Imagine the End

If you were asked to share with a group of parents things you’re glad you did as you were raising your kids, what would you say? My husband and I were given this opportunity recently at our church. Over the next five posts, I want to share with you the five choices we’re glad we made.

If we had to go all the way back to the beginning – 20 years ago – and start over, here’s the first thing we would without a doubt choose to do again.

We would Imagine the End, again.

When I was pregnant with our first child, I can remember a parenting mentor giving me a book called A Mother’s Heart by Jean Fleming. I can still remember what impressed me most about this book because it changed everything for me. The author did a wonderful job helping me see beyond my present moment and develop a vision for where I wanted to go. Here at Orange we call this “Imagine the End.” It’s one of our 5 Parent Cue Principles. Basically, Imagine the End is what we see when we imagine our kids at their high school graduation. What does a “win” look like when we look that far down the road? What will be most important?

The truth is, everything can’t be the most important. There will be lots and lots of important things in your parenting journey but only a few can be most important. When we try to do it all then nothing becomes important. No, the title of most important is reserved for one goal, one vision, one end in mind. It will be what guides your choices, trumps the other important things when you have to choose, and serve as your anchor when you start to drift.

My husband and I decided that when we imagined our kids beginning their adult journey, the most important thing was for them to “Love God. Love people.” Sports would be important. Academics would be important. Family and friends would be important. But loving God and loving people – that would be the most important.

We did two things to remind us what was most important:

  • We had the words “Love God. Love people.” painted on a wood sign for all to see. It still hangs over our front door to this day.
  • These words became how we said “good-bye” as the kids got out of the car every morning for school. I would say, “Love God” and they would say, “Love people.” We still say it as they’re driving off in their own cars.

We wanted to remind ourselves daily what is most important for two reasons:

  • To guide us as parents to make decisions that would help us reach our goal.
  • To help our kids grow up knowing what was most important.

The words “Love God. Love people.” have been repeated in our home countless times over the years.

They are our counsel when decisions need to be made about how to respond to hurt, disappointment, social and cultural pressures, and competing priorities.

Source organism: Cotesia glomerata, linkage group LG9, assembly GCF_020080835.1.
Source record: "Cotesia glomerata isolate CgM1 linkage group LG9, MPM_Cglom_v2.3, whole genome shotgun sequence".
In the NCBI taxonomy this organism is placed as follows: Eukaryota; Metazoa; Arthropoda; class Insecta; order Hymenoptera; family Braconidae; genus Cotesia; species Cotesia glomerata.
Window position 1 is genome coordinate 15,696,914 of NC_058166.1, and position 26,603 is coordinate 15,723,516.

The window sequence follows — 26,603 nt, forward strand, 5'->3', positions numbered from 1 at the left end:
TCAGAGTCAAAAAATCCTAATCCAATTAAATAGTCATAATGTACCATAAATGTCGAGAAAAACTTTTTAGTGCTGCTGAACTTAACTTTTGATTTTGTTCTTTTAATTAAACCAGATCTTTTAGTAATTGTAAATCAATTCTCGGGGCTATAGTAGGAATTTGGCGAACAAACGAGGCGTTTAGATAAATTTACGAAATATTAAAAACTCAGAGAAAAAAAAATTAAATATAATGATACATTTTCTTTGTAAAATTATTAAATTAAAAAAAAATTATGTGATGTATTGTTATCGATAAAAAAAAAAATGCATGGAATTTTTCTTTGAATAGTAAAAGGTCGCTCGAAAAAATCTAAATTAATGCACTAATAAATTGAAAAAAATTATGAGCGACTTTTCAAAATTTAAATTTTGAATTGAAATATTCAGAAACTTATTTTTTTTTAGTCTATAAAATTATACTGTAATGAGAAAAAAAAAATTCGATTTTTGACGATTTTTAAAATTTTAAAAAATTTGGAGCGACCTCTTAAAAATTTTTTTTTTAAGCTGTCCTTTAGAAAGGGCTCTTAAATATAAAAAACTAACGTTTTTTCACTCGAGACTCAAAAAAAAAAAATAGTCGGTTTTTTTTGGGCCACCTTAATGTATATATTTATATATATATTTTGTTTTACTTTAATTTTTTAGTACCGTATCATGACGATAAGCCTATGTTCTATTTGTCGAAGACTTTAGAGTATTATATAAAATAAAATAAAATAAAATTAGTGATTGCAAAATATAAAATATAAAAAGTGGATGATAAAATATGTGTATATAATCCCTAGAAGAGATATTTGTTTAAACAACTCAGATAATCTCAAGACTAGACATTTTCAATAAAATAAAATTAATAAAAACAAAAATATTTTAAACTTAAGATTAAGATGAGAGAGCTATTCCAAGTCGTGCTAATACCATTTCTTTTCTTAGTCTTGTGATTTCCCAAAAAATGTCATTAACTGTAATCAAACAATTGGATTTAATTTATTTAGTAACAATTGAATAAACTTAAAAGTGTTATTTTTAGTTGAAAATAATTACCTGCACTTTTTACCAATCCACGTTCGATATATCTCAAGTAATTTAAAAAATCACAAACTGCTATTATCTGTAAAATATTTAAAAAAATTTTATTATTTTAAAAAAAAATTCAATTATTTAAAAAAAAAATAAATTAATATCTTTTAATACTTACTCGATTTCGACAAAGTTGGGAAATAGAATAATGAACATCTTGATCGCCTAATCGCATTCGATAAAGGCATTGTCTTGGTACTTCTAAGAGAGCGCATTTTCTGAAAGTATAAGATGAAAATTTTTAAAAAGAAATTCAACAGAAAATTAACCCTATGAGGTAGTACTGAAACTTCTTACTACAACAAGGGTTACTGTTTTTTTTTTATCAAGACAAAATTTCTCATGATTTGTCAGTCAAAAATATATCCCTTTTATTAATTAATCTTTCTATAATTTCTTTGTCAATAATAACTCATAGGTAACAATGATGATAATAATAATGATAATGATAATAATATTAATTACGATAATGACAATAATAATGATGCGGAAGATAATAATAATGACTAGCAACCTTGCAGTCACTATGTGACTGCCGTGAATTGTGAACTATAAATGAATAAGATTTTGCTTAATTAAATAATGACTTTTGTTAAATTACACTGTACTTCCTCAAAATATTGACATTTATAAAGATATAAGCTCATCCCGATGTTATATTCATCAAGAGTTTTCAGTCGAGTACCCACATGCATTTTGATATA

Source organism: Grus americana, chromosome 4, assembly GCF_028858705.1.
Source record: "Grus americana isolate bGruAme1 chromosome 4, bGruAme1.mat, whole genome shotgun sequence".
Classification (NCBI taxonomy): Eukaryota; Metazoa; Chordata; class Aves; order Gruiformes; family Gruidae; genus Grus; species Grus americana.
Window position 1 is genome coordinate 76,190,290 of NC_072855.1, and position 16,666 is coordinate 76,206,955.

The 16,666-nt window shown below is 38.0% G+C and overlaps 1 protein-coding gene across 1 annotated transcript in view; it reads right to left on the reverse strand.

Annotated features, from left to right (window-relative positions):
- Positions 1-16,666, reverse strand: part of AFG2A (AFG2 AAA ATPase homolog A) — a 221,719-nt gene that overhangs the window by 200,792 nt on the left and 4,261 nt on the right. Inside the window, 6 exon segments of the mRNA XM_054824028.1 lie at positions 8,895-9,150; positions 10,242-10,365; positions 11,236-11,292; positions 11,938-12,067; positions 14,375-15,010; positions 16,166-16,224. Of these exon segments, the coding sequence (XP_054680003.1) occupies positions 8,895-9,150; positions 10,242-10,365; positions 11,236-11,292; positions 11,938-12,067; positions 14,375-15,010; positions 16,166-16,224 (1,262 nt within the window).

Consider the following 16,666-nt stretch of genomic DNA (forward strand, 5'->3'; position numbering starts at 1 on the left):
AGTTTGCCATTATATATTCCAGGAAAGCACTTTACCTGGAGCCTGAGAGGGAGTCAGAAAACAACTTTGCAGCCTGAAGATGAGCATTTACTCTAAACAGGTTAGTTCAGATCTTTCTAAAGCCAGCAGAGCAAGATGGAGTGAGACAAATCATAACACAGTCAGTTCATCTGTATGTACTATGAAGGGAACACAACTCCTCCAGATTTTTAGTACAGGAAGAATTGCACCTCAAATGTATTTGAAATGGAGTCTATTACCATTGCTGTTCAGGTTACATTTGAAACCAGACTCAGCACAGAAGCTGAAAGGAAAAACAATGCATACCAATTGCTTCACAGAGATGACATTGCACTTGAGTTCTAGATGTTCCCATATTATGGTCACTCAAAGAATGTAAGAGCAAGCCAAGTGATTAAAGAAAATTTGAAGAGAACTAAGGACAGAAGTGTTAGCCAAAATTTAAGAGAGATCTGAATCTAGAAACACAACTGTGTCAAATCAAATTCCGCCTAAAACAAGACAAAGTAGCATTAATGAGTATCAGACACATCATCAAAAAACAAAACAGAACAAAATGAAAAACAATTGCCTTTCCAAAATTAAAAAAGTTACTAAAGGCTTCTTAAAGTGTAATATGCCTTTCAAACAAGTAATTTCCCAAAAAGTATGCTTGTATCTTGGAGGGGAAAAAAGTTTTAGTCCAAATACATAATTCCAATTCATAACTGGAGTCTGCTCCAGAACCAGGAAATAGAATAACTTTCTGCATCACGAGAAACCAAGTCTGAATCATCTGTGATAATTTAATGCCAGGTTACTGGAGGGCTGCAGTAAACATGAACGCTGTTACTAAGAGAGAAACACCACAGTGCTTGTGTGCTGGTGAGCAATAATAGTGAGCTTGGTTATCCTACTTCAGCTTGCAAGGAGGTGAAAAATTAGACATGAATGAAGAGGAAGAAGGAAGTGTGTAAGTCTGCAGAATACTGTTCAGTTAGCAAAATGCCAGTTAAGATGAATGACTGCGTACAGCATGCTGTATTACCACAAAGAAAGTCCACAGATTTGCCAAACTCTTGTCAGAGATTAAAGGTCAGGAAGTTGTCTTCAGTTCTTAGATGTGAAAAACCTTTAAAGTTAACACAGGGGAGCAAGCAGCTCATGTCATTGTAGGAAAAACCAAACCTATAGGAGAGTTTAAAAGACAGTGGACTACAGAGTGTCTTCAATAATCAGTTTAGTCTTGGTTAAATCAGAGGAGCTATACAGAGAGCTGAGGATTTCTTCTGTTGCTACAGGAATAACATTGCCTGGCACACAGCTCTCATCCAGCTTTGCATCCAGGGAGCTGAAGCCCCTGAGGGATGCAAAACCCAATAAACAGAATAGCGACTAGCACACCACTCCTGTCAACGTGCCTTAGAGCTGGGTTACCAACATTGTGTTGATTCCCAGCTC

They still serve as encouragement every time we begin doubting our purpose as parents or when those negative feelings of, “what am I doing” or “I’m a failure” begin creeping up.

For example, when our son was in middle school, he tried out for the basketball team and had worked hard the weeks leading up to tryouts. He piled into the gym after school for the three-day tryout process along with all the other middle school hopefuls. He was a pretty good ball player. But tryouts came and went, and he did not make the team.

The disappointment was real.
His heart was crushed.
The temptation to try and change the situation and manipulate the outcome was there.
The choice of how to respond had to be decided.

Do we talk to the coach?
Do we get mad?
Do we defend our son?
Do we claim it wasn’t fair?

Because of what we had decided was most important years ago, we (son included) chose to do whatever would demonstrate love for God and love for people.

Our son decided to be the team manager.
He went to every practice and every game.
He made sure all the water bottles were full.
He cheered for the guys on the court.
He gave them towels and water as they came to the bench.
And he did it all with a great attitude.

We never talked to the coach.
Never asked why he didn’t make the team.
Never complained or said it wasn’t fair.

Instead, we encouraged our son to serve others.
Cheer for others.
Celebrate others.
Love others.

Having the end in mind to love God and love people is what helped us see that through. And just as important, it’s what helped our son make a choice that left him feeling successful during what could have been a time of feeling like a failure.

Having an end in mind has also given us a clear, understandable way to explain to our kids our reasoning behind the decisions we make. Eventually, every kid begins asking, “why” when they don’t agree with us as parents. Our end in mind gives us an answer to their “why” and helps us stay consistent in how we make decisions – everything from obeying authority to how we spend money to dating. It all goes back to “Love God. Love people.”

Imagining where you want to go as a parent – where you want to end up – is so important. And the great news is, every parent, no matter where you are now or how your parents raised you, can do this.

The days, weeks and years in front of you are a clean slate.
An unwritten script.
A story that you have a huge part in writing.
When you fast forward to your child’s high school graduation, what do you want most for them? What reminder can you put in front of your family today to help you remember where you’re going?